# Parenthesizing conditions

The Julia Style Guide says:

Don’t parenthesize conditions …Write:

``````if a == b
``````

``````if (a == b)
``````

However, I recently discovered a potentially dangerous characteristic of Julia, which, as far as I know, can only be prevented by parenthesizing conditions. Starting with this simple `or` statement:

``````julia> true | false
true
``````

Everything is working as expected. However, if we replace `true` and `false` with conditions that return `true` and `false`, respectively, the `or` statement now returns `false`:

``````julia> 1==1 | 1==2
false
``````

Putting the conditions in parentheses is uglier, but fixes the problem:

``````julia> (1==1) | (1==2)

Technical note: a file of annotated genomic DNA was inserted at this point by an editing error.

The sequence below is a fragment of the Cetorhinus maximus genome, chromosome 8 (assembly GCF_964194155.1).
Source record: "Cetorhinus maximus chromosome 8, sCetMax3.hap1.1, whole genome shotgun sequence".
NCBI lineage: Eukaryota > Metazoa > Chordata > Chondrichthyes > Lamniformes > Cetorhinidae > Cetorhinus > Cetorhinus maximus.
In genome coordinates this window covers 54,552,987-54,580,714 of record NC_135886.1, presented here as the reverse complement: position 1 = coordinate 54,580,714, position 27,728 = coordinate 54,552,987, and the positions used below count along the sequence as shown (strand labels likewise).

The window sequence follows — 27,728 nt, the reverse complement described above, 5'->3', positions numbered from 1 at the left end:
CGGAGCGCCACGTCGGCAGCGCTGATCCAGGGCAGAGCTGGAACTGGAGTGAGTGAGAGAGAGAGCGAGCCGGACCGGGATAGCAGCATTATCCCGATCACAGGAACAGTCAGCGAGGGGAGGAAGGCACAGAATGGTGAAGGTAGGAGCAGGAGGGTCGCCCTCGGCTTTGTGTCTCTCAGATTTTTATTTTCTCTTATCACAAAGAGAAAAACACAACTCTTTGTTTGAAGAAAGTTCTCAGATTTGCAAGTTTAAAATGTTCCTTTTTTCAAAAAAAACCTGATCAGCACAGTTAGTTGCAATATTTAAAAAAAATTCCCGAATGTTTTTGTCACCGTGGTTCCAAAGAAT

true
``````

For comparison, MATLAB returns `true` for all of the above situations. Here’s the MATLAB:

``````>> true | false
ans =
logical
1
>> 1==1 | 1==2
ans =
logical
1
>> (1==1) | (1==2)
ans =
logical
1
``````

My question: What’s the appropriate way to deal with conditionals? Ignore the Style Guide, or is there some other way to write conditionals that’s less prone to error or misinterpretation?

Using logical or instead of bit wise or ‘fixes’ it, too:

``````julia> 1==1 || 1==2
true
``````

But you got a point: a potential trap.

If this were the condition it would be written as

``````if (1==1) | (1==2)
``````

``````if ((1==1) | (1==2))
``````

so I don’t see the discrepancy. What you highlighted is a matter of order of operations.

4 Likes

I believe the style guide refers to an outer pair of parentheses, which is a required part of the `if` statement in some programming languages but unnecessary in Julia. You shouldn’t be afraid of using semantically significant or clarifying parentheses. I.e., the style guide is fine with

``````if (1 == 1) | (1 == 2)
``````

``````if ((1 == 1) | (1 == 2))